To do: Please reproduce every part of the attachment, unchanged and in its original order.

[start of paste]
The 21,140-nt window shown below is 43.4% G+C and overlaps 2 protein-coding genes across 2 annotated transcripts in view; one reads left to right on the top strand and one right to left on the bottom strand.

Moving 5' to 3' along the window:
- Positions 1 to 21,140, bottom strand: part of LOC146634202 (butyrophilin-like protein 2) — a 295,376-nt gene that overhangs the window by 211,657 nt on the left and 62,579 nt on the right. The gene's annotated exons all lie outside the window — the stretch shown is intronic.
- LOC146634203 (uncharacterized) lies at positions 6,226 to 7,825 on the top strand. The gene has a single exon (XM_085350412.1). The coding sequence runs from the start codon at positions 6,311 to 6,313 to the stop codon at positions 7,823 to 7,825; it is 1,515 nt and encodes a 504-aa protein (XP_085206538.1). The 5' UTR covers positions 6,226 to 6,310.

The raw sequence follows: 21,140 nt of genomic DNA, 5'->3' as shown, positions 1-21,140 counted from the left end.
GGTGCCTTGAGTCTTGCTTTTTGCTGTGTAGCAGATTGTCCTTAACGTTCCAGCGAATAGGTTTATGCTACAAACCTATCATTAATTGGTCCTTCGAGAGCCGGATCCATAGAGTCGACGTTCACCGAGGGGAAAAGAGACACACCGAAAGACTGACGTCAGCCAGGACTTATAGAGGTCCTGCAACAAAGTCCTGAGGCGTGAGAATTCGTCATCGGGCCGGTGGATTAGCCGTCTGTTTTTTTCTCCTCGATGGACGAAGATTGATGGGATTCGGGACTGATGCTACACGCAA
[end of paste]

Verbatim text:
The 21,140-nt window shown below is 43.4% G+C and overlaps 2 protein-coding genes across 2 annotated transcripts in view; one reads left to right on the top strand and one right to left on the bottom strand.

Moving 5' to 3' along the window:
- Positions 1 to 21,140, bottom strand: part of LOC146634202 (butyrophilin-like protein 2) — a 295,376-nt gene that overhangs the window by 211,657 nt on the left and 62,579 nt on the right. The gene's annotated exons all lie outside the window — the stretch shown is intronic.
- LOC146634203 (uncharacterized) lies at positions 6,226 to 7,825 on the top strand. The gene has a single exon (XM_085350412.1). The coding sequence runs from the start codon at positions 6,311 to 6,313 to the stop codon at positions 7,823 to 7,825; it is 1,515 nt and encodes a 504-aa protein (XP_085206538.1). The 5' UTR covers positions 6,226 to 6,310.

The raw sequence follows: 21,140 nt of genomic DNA, 5'->3' as shown, positions 1-21,140 counted from the left end.
GGTGCCTTGAGTCTTGCTTTTTGCTGTGTAGCAGATTGTCCTTAACGTTCCAGCGAATAGGTTTATGCTACAAACCTATCATTAATTGGTCCTTCGAGAGCCGGATCCATAGAGTCGACGTTCACCGAGGGGAAAAGAGACACACCGAAAGACTGACGTCAGCCAGGACTTATAGAGGTCCTGCAACAAAGTCCTGAGGCGTGAGAATTCGTCATCGGGCCGGTGGATTAGCCGTCTGTTTTTTTCTCCTCGATGGACGAAGATTGATGGGATTCGGGACTGATGCTACACGCAA